Treatment and Disposal of Irradiated Graphite and .. (CARBOWASTE)
Treatment and Disposal of Irradiated Graphite and Other Carbonaceous Waste
Start date: Apr 1, 2008,
End date: Mar 31, 2013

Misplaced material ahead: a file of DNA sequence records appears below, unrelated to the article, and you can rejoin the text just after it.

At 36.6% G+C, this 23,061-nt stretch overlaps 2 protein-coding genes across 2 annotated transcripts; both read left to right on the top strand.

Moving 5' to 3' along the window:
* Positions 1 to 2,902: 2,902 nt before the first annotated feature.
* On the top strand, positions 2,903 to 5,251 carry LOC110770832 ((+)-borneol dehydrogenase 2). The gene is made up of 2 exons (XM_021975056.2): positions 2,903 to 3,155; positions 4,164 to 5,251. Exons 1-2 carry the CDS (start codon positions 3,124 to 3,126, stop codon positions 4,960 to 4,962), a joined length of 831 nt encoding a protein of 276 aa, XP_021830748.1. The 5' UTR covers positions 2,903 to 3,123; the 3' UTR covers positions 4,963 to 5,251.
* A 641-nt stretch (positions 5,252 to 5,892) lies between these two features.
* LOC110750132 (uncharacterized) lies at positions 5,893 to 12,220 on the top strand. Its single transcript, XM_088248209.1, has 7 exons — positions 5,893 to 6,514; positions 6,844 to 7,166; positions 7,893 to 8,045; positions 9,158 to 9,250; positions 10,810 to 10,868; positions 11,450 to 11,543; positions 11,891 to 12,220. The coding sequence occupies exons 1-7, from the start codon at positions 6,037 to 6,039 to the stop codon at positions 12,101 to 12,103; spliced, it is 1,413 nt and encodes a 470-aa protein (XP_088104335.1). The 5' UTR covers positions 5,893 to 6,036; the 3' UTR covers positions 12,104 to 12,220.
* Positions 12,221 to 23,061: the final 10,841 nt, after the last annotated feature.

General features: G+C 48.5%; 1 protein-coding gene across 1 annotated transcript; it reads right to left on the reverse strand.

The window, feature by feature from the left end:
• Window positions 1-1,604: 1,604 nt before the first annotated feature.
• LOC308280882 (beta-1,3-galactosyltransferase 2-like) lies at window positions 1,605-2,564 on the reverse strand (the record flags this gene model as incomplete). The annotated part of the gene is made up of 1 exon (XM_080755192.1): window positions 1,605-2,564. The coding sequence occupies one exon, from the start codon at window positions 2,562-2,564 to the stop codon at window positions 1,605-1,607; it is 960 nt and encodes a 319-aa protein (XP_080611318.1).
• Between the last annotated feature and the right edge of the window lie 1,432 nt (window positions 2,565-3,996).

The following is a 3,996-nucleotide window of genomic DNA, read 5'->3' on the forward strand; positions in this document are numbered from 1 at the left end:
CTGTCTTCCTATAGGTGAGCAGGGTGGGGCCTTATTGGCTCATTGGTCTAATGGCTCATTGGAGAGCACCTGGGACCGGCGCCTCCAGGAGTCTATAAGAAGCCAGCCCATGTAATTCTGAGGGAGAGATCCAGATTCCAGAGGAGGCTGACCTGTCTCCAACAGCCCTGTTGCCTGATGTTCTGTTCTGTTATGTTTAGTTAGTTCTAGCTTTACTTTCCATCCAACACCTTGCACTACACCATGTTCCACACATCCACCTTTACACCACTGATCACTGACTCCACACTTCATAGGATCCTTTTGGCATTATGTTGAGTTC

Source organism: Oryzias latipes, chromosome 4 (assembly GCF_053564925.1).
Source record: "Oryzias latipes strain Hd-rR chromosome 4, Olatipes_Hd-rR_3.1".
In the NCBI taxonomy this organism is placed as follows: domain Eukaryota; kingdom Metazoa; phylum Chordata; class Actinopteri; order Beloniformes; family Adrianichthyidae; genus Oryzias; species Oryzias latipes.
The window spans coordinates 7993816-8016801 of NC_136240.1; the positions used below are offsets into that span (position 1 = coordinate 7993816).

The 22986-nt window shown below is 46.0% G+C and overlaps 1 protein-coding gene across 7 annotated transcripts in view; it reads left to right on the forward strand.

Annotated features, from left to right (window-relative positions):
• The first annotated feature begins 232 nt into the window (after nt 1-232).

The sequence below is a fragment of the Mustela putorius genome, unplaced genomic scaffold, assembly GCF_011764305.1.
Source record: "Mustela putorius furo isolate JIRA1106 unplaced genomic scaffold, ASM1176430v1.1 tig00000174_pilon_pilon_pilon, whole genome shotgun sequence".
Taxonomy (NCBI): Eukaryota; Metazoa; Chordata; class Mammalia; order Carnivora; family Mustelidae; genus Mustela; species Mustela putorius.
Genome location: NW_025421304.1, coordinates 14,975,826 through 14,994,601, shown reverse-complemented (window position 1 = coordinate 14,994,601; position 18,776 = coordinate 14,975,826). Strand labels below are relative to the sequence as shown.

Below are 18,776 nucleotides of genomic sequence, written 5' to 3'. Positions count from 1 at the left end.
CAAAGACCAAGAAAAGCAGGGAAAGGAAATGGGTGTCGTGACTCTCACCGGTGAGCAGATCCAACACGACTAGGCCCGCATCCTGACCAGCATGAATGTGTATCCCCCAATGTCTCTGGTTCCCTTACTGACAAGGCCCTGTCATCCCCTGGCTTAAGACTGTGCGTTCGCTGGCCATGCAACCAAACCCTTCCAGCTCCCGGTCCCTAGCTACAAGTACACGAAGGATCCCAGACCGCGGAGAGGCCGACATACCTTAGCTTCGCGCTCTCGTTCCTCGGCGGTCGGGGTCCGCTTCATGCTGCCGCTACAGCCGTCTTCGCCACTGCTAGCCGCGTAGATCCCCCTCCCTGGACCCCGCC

"Gas-Cooled Reactors (GCR), RBMK and some Material Test Reactors (MTR) make use of graphite as moderator of the fuel, structures of the core and/or thermal columns. During operation, the graphite and other carbonaceous materials like carbon brick, pyrocarbon and silicon carbide coatings are contaminated by fission products and neutron activation. These irradiated carbonaceous wastes are problematic due to their content of long-lived radioisotopes (e.g. Carbon14, Chlorine 36) and due to their large volumes. About 250000 t of i-carbon are existing, worldwide. Acceptable solutions have not yet been established to handle this kind of waste. This fact also represents a significant drawback for the market introduction of graphite-moderated reactors like Very/High-Temperature Reactors (V/HTR) as a promising Generation IV system candidate. Graphite moderated reactors represent the very first generation of nuclear reactors and therefore need to be decommissioned ahead of other reactor types which evolved later. Presently, accelerated decommissioning of GCR and RBMK and subsequent disposal of i-graphite is the preferred option for not leaving this waste as a legacy for future generations. The CARBOWASTE project aims at an integrated waste management approach for this kind of radioactive wastes which are mainly characterized as Intermediate Level Waste (ILW), due to the varying content of long-lived radioisotopes. Methodologies and databases will be developed for assessing different technology options like direct disposal in adopted waste containers, treatment & purification before disposal or even recycling i-carbonaceous material for reuse in the nuclear field. The feasibility of the associated processes will be experimentally investigated to deliver data for modeling the microstructure and localization of contaminants. This is of high importance to better understand the origin of the contamination and the release mechanisms during treatment and/or disposal."
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